But back to my point. I looked at names of restaurants across the country and most were unimaginative. Sometimes they were the owner's name, like "Mike's Place."  A lot were "Dog House" or "Dog Stand." I want something more original. In the book I ask the young girls to think of a name, but then of course in the long run I'd have to come up with it. The best my fictional characters came up with us "Puttin' On The Dog" which one said sounded like a grooming parlor. So I  thought why not ask readers to come up with a really clever name.
So please send ideas to me at I'll look forward to suggestions until September 15. I admit the winner will be chosen by me, probably in conjunction with my local daughter. But the winner will get a free copy of the as-yet unnamed fourth Kelly O'Connell Mystery, due next April.
I'm kind of getting carried away with this hot dog idea. Also send me any new ideas you have for toppings. I'll credit those in the book.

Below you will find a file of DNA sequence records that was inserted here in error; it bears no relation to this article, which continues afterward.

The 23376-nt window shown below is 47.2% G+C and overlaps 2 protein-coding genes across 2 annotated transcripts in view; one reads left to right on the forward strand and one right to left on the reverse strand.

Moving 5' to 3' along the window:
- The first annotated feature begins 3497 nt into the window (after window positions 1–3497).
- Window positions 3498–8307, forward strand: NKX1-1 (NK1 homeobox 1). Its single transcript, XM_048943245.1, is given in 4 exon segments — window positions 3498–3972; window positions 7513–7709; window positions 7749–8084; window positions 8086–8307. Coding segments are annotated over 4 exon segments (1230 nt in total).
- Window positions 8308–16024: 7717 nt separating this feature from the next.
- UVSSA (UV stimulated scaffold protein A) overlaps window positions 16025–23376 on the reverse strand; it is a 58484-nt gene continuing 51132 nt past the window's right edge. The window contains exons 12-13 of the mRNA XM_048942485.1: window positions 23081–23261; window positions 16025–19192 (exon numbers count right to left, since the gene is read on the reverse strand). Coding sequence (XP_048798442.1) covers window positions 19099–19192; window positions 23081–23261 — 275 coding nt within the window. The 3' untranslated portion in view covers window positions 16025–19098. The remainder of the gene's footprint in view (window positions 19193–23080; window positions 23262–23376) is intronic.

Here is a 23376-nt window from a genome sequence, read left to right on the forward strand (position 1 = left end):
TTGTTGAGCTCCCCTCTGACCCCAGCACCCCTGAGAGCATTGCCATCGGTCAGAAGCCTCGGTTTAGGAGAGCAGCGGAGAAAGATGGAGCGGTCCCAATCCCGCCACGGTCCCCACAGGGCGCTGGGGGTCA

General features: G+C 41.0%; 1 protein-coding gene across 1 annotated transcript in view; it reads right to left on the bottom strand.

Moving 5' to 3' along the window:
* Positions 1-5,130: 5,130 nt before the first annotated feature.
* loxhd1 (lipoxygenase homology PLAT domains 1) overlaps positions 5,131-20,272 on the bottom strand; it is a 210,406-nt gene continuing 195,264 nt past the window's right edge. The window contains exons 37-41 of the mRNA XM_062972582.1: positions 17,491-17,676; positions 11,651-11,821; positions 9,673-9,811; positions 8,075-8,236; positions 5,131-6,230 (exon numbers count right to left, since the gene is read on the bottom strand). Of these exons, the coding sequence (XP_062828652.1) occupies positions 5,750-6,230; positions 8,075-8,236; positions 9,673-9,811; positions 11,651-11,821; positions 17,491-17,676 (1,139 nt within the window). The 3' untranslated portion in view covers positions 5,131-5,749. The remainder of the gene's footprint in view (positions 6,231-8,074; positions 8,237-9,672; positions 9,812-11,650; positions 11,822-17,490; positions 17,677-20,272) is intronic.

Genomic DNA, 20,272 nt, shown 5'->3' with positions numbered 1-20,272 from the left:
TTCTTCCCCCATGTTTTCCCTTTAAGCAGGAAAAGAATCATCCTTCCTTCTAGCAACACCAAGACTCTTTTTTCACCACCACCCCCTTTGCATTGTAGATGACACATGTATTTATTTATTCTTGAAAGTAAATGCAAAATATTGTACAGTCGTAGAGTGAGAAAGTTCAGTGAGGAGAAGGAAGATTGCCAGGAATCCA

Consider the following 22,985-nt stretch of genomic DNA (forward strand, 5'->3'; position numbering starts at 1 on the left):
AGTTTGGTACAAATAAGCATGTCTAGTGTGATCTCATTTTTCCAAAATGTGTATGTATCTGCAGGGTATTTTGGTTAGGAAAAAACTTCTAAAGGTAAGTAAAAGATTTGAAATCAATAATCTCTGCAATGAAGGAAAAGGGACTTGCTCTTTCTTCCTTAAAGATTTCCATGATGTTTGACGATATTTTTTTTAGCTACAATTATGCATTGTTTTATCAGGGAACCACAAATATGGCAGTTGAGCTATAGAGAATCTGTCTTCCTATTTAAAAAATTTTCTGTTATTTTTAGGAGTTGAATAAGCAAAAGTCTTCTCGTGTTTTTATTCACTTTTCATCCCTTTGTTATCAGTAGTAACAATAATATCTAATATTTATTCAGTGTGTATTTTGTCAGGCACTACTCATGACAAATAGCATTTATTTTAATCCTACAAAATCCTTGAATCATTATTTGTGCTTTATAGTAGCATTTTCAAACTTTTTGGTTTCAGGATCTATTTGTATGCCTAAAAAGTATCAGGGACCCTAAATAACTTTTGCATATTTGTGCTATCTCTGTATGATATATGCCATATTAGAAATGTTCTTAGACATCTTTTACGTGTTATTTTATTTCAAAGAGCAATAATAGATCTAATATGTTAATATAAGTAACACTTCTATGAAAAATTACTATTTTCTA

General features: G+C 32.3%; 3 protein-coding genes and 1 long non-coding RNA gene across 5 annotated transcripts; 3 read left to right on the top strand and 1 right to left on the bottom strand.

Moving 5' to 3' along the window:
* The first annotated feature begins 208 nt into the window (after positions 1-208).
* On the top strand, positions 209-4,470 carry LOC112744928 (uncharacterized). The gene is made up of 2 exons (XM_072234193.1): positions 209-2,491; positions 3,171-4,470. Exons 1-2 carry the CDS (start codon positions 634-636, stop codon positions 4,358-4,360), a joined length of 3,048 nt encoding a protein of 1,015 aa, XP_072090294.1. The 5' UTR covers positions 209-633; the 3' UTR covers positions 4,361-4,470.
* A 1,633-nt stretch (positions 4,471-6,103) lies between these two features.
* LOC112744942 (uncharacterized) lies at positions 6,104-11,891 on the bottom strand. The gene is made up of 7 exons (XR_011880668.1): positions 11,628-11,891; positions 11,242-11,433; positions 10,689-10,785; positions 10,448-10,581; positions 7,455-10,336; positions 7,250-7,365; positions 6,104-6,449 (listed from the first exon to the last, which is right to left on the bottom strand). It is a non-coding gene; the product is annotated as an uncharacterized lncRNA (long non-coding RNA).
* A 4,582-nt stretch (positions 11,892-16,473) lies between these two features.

Sunday, August 05, 2012

Herding cats

Lots of pictures, but this is part of my wonderful family.
I've just spent twenty-four hours with my two sons and their families. Colin and all drove up from Houston to see Jamie's new house in Frisco, and good friends Elizabeth and Weldon drove me to Frisco (gave my little car a much-needed road trip) and stayed for several hours to visit. My sons are men I'm proud of and their families are wonderful--wives are busy career women, terrific moms, fun to be with, and the children are all happy, enthusiastic,  well-mannered and, above all, loving.
Last night we were headed out for dinner at six. It was seven before we got everyone together and out the door. Herding cats! We went to a sushi restaurant in The Shops at Legacy (Plano, TX), a place I'd heard about but never been. Charming restaurant/shopping area. But the sushi place was crowded by 7:30 on a Saturday night--an hour and a half wait to eat inside, half an hour outside. We opted for outside but waited inside where the noise level was deafening. When we finally were seated, there was a bit of a breeze and it wasn't bad at all. Hard to converse with nine at a long table, but  I had Jamie and Mel on either side of me and we talked some. Salmon sashimi was good, and I had a great salad with a soy/ginger vinaigrette.